Pagan Calendar

Here is a list of the pagan, religious, and secular holidays for February 2020 that have thus far been shared here on The Pagan Calendar. As you can see I have divided it into sections with the almanac and astrological dates listed separately.

Almanac:

Astrological Info – The Sun:

Astrological Info – The Moon:

Lucky and Unlucky Days:

  • February has 4 days that are lucky
    11, 21, 25, and 26.
  • February has 7 days that are unlucky
    3, 7, 9, 12, 16, 17 and 23.

February Lore and General Info:

Celebrations Around The World

Best Days:

  • Plant above ground crops: 1, 2, 5, 6, 23, 24, 28, 29
  • Plant root crops: 11 – 14, 18, 19
  • Plant flowers: 5, 6, 11, 12
  • Transplant: 13, 14
  • Seed beds: 5, 6, 13, 14
  • Tend hydroponics:  6, 7, 24, 25
  • Prune to encourage growth: 11 – 14, 18, 19
  • Prune to discourage growth: 25, 26
  • Apply chemical fertilizer: 5, 6, 23, 24
  • Apply organic fertilizer: 13, 14
  • Destroy weeds: 9, 10, 20, 21, 22
  • Control pests:  16 – 18, 21 – 23
  • Harvest crops: 15 – 17, 20 – 22
  • Wean: 15 – 24
  • Kill farm meat: 13 – 15
  • Set hens and incubators: 1 – 8
  • Castrate: 1, 18 – 29

Any February lore, almanac, astrological, and celebration dates that have been shared after this post was published can be found by searching the February posts to see what’s new.

Here is a list of the pagan, religious, and secular holidays for January 2020 that have thus far been shared here on The Pagan Calendar. As you can see I have divided it into sections with the almanac and astrological dates listed separately.

Almanac:

Astrological Info – The Sun:

Astrological Info – The Moon:

Lucky and Unlucky Days:

  • January has 6 days that are lucky:
    1, 2, 15, 26, 27 and 28.
  • January has 7 days that are unlucky:
    3, 4, 6, 13, 14, 20 and 21.

January Lore and General Info:

Celebrations Around The World

Best Days:

  • Plant above ground crops: 4, 5, 9, 26 – 28, 31
  • Plant root crops: 10, 15 – 18, 21 – 23
  • Plant flowers: 9, 10, 15, 16
  • Transplant: 10, 17, 18
  • Seed beds: 9, 10, 17, 18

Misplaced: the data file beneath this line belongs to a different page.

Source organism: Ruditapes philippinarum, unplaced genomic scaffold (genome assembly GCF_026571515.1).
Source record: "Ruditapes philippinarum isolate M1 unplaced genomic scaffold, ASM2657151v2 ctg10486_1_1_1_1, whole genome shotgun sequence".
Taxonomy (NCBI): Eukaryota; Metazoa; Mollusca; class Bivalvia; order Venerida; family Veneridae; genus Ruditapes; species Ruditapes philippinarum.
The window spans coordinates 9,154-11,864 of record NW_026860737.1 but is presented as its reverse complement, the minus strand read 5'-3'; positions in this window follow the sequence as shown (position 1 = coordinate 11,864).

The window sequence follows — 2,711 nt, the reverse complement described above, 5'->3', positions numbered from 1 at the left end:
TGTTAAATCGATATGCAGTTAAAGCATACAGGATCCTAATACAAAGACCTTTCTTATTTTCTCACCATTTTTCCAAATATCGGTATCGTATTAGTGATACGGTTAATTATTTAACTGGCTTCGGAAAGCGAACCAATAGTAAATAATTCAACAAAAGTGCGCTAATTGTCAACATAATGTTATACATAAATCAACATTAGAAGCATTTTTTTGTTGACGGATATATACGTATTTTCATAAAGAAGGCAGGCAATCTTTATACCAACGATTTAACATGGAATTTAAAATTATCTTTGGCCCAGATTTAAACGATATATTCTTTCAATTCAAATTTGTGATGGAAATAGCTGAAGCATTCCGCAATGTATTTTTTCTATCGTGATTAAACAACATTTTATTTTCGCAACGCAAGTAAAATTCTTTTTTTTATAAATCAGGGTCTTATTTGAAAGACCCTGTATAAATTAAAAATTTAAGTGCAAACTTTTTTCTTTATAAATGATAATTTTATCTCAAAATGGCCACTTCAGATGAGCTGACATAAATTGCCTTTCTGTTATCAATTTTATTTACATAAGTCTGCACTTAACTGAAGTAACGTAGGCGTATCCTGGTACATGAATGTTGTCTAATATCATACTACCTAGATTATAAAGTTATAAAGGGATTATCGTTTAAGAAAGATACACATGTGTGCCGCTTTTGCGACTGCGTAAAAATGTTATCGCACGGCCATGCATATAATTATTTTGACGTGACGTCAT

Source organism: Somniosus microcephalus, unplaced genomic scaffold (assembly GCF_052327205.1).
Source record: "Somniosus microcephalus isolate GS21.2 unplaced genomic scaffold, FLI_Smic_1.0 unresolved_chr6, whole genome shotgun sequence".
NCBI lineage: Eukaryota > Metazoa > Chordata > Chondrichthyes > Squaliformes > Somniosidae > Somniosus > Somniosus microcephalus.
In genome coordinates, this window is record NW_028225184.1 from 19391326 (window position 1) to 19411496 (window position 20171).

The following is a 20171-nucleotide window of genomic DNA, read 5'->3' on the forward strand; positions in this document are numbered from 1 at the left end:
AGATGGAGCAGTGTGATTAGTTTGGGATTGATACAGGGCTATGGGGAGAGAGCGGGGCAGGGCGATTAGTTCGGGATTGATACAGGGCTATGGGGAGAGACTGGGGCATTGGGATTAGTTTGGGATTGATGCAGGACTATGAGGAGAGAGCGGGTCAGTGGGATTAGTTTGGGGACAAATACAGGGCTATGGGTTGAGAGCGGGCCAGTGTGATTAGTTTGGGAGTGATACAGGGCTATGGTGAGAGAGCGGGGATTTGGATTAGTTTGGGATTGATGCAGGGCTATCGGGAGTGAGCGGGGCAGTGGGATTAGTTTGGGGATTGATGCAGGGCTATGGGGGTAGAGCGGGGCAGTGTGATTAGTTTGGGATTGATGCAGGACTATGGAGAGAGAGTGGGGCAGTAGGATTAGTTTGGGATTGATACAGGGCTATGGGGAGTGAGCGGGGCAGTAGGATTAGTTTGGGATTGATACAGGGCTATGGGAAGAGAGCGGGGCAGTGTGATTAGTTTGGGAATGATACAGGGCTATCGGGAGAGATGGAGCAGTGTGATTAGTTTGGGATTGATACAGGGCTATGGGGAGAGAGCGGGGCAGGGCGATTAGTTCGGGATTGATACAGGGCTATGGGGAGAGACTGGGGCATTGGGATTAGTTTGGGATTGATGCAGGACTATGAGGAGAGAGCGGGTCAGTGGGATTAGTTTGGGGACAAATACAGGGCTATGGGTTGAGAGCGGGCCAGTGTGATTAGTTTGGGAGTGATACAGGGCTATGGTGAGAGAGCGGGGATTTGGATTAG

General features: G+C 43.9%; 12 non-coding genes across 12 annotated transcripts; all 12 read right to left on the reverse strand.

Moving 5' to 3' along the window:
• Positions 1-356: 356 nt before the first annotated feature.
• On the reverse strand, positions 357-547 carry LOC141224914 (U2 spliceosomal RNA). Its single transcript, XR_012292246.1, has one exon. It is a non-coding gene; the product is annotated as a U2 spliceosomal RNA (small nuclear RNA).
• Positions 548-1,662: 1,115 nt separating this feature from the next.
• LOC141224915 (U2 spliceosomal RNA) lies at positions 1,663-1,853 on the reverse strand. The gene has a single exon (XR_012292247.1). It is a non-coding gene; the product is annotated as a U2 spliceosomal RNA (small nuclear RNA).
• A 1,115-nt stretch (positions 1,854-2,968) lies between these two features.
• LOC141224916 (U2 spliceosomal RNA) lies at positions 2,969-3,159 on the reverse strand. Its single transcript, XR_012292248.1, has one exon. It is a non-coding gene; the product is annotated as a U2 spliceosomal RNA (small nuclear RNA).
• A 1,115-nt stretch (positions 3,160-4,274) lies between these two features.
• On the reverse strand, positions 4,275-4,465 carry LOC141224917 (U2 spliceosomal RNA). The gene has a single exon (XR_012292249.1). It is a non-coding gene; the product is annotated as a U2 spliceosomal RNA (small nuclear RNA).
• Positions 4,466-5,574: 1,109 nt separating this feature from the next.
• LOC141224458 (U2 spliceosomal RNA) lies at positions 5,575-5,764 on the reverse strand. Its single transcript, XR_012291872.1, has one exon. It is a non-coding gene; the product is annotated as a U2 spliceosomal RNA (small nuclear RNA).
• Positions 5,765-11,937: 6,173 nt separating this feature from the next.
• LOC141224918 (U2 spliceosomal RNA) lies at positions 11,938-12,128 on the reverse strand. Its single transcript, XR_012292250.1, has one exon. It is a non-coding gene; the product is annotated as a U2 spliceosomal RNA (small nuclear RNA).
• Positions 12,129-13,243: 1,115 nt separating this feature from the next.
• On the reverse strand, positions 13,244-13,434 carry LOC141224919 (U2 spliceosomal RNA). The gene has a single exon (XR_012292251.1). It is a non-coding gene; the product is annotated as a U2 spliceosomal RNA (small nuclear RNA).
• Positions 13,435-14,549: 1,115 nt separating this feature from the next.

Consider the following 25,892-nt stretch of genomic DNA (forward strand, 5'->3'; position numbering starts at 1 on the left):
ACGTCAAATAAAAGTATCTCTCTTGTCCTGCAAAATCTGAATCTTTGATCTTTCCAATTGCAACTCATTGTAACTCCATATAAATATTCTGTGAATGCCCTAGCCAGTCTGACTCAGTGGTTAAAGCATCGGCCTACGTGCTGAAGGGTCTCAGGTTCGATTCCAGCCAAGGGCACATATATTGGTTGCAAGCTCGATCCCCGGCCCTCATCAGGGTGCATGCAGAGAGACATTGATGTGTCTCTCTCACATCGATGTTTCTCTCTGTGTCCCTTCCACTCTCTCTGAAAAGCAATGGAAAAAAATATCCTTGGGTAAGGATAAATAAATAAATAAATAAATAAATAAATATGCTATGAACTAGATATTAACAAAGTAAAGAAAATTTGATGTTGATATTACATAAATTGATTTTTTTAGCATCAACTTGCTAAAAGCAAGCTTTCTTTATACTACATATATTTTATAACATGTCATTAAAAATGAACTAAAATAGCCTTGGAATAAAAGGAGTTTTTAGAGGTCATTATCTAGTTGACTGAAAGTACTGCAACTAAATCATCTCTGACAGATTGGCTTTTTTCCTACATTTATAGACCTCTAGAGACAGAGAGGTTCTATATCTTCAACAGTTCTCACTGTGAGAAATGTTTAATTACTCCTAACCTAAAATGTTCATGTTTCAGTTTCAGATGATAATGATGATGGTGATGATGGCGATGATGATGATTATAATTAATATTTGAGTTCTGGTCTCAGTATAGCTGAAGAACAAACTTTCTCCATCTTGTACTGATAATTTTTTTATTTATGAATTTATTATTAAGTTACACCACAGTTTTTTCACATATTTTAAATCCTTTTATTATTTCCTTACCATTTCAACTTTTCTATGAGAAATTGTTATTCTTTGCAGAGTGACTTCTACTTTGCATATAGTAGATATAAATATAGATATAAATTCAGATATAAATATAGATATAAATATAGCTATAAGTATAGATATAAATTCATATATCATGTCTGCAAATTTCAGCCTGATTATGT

• Tend hydroponics: 10, 27 – 29
  • Prune to encourage growth: 10, 15 – 18, 21 – 23
  • Prune to discourage growth: 1 – 3, 24, 25, 29, 30
  • Apply chemical fertilizer: 11, 26 – 28
  • Apply organic fertilizer: 10, 17, 18
  • Destroy weeds: 11 – 14
  • Control pests: 20, 21
  • Harvest crops: 11, 12, 19, 20
  • Wean: 19 – 28
  • Kill farm meat: 17
  • Set hens and incubators: 2 – 9
  • Castrate: 1, 2, 21 – 31

Any January lore, almanac, astrological, and celebration dates that have been shared after this post was published can be found by searching the January posts to see what’s new.

In Tabayama Village of Kitatsuru District, Yamanashi Prefecture, a (a Fire Festival dedicated to the Dōsojin or the deity of pathways and roads practiced throughout Eastern Japan. The festivity called Dondoyaki, and is celebrated between 14th and 15th January.

In this festivity, the villagers gather their Mayudama Dumplings, decorative rice dumplings made for the Japanese New Year and suspended from lines or tree tweeds. These are cooked over a bonfire and then eaten. Eating those dumplings is believed to prevent cavities, while the heat from the bonfire makes the person healthy for the rest of the year. Ashes from the fire can be used as snake and disease repellent as well as fire hazard preventative.

Source: Japanese Folklore Research Center

In Voodoo, Voudoo or Voodun, Mange Loa is the feeding of the Loa (Gods). This refers to a large annual feasting of all the Loa during which they are offered drinks, syrups, cakes, birds, chickens and even bulls. Other names for this feast are “The Breaking of the Cakes” and “Jan Case Gateaux.” It is believed that the powers of all Loa increase at Earth level during these celebrations often held on January 2.